In the closing of the story, the hedge and the man next door have been destroyed, and things in the neighborhood slowly return to normal. Unlike the unhallowed ground of Stephen King’s Pet Sematery, it was important to me to have the house and land next door restored to health once the malevolent forces had been banished.
The young couple embodies this theme of renewal, as what better symbolizes Spring and rebirth than the love shared between two people?
I hope you enjoyed this episodic adventure and stay tuned for future episodes of other stories soon.
George and Charles knew they didn’t have much time. The fire department would soon arrive, and they would ask questions.
They forced their way inside the house next door with a crowbar. It was filled with a heady vegetable stench. They found the remains of the old man in the cellar, hard and blackened as if he were mummified. They wrapped the carcass up in a blanket from one of the upstairs bedrooms and carried it out the back door and left it behind a pile of bricks in the Thomas’ back yard.
The various authorities arrived and asked about the fire and the disappearance of the old man, but the Thomas’ and Middletons’ played dumb. Late that night George and Charles heaved the hard, woody thing into the back of George’s van. They drove to a deserted road in some nearby woods. There they burned the corpse and watched as its scent of wood rot and hickory drifted through the trees. They watched until there was nothing left but ashes. Those they scattered.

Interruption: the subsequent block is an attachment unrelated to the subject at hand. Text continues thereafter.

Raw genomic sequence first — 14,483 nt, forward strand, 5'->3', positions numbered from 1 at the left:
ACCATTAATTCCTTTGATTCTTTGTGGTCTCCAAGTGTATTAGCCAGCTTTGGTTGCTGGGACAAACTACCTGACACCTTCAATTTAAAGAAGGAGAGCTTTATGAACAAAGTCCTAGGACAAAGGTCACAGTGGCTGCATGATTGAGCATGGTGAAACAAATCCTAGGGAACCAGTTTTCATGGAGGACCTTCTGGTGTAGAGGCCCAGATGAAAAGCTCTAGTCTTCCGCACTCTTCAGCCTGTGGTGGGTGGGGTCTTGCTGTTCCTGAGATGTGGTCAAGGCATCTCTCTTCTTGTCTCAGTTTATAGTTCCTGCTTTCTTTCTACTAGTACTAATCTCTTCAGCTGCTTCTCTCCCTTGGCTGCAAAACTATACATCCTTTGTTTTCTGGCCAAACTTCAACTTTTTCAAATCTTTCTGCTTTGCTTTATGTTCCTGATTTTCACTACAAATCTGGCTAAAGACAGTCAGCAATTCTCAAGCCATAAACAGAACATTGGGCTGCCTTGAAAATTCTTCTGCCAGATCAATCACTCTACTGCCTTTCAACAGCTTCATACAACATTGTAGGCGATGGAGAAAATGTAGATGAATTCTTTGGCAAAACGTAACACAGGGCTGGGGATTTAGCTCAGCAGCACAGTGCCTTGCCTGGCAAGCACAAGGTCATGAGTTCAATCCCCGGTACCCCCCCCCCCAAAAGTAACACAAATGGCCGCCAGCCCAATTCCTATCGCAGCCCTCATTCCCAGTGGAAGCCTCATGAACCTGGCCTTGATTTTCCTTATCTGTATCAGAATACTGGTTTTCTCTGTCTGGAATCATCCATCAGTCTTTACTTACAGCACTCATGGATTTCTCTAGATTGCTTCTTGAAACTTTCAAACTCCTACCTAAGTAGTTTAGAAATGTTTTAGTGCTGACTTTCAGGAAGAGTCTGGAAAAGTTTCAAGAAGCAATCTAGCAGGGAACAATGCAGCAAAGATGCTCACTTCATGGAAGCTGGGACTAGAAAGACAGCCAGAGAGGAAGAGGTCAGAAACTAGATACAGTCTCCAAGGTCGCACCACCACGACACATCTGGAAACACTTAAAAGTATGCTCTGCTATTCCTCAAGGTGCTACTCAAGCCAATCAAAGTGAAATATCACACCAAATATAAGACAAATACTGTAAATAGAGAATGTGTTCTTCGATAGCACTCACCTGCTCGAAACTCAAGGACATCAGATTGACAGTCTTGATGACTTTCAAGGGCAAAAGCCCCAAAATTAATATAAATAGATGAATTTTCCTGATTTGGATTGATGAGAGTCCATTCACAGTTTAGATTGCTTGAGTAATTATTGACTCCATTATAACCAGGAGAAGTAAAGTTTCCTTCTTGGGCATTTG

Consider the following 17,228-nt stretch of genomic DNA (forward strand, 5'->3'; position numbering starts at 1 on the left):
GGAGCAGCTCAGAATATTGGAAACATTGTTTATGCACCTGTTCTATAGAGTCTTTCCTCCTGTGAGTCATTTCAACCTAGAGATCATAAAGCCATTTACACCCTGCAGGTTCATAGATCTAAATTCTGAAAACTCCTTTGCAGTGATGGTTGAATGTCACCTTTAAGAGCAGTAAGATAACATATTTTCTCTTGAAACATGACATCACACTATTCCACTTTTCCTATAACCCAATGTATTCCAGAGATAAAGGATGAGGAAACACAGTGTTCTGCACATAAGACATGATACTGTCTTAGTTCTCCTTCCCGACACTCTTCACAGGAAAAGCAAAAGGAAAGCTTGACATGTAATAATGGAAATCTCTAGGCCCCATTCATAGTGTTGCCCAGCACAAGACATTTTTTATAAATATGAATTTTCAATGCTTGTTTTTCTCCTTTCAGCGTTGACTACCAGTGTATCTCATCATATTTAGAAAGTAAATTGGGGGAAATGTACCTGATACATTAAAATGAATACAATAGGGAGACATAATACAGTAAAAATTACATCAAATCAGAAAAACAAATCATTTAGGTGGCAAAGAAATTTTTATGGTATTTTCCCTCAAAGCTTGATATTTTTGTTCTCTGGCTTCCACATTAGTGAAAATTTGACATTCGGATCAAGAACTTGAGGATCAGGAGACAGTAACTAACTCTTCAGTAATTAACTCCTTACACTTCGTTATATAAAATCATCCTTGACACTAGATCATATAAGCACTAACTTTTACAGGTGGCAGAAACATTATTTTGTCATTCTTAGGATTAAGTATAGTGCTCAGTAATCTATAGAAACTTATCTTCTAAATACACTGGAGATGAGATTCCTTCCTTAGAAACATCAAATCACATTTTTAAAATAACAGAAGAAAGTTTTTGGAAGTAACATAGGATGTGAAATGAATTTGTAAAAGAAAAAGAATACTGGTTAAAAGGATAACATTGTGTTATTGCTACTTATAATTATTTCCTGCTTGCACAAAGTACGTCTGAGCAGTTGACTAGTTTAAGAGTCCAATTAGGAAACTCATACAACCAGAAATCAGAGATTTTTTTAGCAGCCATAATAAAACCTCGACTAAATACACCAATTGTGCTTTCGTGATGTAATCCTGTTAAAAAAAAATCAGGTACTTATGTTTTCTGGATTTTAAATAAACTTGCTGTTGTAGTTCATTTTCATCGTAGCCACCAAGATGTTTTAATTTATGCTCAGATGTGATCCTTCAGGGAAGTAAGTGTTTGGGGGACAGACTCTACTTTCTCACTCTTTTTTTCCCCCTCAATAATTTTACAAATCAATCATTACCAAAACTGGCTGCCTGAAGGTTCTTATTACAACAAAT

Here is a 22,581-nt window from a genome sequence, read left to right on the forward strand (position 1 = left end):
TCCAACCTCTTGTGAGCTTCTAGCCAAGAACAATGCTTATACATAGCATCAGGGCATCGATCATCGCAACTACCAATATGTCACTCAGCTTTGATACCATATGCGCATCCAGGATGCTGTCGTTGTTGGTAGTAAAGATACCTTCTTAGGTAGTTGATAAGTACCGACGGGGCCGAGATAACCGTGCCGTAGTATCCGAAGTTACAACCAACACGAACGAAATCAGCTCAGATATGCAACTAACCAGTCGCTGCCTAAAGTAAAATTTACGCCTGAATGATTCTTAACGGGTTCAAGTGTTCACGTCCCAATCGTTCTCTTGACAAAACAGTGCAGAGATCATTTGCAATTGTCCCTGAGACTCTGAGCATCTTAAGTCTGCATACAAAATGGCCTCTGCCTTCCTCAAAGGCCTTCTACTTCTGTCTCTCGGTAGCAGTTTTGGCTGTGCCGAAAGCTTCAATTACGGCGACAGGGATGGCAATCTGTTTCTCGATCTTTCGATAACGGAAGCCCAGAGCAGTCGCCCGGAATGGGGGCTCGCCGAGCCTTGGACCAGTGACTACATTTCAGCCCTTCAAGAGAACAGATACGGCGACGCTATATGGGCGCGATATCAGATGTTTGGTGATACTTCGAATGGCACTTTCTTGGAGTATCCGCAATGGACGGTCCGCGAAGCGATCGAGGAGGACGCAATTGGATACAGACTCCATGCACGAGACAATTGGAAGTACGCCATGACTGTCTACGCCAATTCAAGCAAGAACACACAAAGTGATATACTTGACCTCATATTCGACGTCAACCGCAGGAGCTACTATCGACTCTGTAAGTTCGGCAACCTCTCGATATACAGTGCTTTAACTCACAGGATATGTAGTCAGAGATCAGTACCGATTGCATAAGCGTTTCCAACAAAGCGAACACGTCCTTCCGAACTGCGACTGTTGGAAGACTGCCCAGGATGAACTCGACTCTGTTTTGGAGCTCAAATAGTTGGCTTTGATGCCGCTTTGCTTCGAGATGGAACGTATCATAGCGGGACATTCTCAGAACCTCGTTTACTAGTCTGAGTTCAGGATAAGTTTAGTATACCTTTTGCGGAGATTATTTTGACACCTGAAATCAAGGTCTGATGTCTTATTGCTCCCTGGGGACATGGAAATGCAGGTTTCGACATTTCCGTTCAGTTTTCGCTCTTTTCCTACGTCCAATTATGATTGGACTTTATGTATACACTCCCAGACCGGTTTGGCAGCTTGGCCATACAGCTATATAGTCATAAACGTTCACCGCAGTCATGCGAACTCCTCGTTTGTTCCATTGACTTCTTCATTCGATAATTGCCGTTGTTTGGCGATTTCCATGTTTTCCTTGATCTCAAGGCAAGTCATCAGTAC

The authorities came again and again, and for a short while the old man’s mysterious disappearance was a hot media topic. The woods surrounding Sun Terrace were searched extensively with no results. Finally the story lost its fifteen minutes of fame and things began to cool down in Sun Terrace.
A year later a new couple decided to move into the house next door. The woman had an interest in gardening, and discovered that the strip of land between the two houses was especially fertile.
One night in the early spring Billy was awakened by sounds beneath his window, crooning sounds of delight or relief. Looking down from his window, he saw the two lovers embracing on a blanket under the moon. He realized that his parents had been right all along.
In this episode of “The Man Next Door”, the story reaches its fiery climax. Just prior to the action, the stresses of a new job and new home have formed cracks in the Thomas’ family life, as if the malevolent energy of the hedge had crept into their home as well.
Please continue to follow my blog after this post, as there will be an epilogue to the tale posted as the final episode.
Billy awoke to the sound of his parents arguing.
By the time he reached the kitchen he knew what the fight was about. His dad had lost the case, his first court case in the new town where he had something to prove.